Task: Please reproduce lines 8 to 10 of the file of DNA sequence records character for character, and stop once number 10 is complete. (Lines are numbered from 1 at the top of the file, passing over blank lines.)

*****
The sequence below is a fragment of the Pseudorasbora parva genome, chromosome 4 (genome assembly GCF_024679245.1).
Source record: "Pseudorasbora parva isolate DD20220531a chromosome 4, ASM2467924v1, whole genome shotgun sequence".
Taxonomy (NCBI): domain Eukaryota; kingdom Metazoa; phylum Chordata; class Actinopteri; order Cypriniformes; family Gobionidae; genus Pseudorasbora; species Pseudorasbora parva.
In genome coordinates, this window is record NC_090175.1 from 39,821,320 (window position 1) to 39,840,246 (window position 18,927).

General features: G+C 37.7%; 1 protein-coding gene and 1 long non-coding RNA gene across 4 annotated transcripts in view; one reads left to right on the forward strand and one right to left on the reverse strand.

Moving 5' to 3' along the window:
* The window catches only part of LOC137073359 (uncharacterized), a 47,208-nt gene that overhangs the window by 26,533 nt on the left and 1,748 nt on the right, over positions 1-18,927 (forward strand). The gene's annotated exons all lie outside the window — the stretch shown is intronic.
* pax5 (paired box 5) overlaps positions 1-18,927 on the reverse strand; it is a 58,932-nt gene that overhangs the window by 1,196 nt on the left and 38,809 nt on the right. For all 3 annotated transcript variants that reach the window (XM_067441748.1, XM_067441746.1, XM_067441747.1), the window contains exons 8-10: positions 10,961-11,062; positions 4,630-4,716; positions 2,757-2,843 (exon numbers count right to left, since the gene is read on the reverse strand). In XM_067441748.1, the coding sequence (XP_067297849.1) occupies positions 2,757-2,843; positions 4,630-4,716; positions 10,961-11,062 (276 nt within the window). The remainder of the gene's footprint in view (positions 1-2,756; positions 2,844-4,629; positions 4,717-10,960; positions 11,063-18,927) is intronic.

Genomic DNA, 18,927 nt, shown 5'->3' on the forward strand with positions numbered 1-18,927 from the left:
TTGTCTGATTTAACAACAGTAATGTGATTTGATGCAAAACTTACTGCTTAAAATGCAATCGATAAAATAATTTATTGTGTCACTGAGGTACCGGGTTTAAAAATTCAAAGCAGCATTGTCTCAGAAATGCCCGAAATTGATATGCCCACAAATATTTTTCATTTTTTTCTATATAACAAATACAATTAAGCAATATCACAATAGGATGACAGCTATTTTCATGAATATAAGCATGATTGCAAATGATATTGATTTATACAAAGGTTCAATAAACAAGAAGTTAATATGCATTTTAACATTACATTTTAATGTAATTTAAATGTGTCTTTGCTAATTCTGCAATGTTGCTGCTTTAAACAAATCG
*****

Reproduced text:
* pax5 (paired box 5) overlaps positions 1-18,927 on the reverse strand; it is a 58,932-nt gene that overhangs the window by 1,196 nt on the left and 38,809 nt on the right. For all 3 annotated transcript variants that reach the window (XM_067441748.1, XM_067441746.1, XM_067441747.1), the window contains exons 8-10: positions 10,961-11,062; positions 4,630-4,716; positions 2,757-2,843 (exon numbers count right to left, since the gene is read on the reverse strand). In XM_067441748.1, the coding sequence (XP_067297849.1) occupies positions 2,757-2,843; positions 4,630-4,716; positions 10,961-11,062 (276 nt within the window). The remainder of the gene's footprint in view (positions 1-2,756; positions 2,844-4,629; positions 4,717-10,960; positions 11,063-18,927) is intronic.

Genomic DNA, 18,927 nt, shown 5'->3' on the forward strand with positions numbered 1-18,927 from the left:
TTGTCTGATTTAACAACAGTAATGTGATTTGATGCAAAACTTACTGCTTAAAATGCAATCGATAAAATAATTTATTGTGTCACTGAGGTACCGGGTTTAAAAATTCAAAGCAGCATTGTCTCAGAAATGCCCGAAATTGATATGCCCACAAATATTTTTCATTTTTTTCTATATAACAAATACAATTAAGCAATATCACAATAGGATGACAGCTATTTTCATGAATATAAGCATGATTGCAAATGATATTGATTTATACAAAGGTTCAATAAACAAGAAGTTAATATGCATTTTAACATTACATTTTAATGTAATTTAAATGTGTCTTTGCTAATTCTGCAATGTTGCTGCTTTAAACAAATCG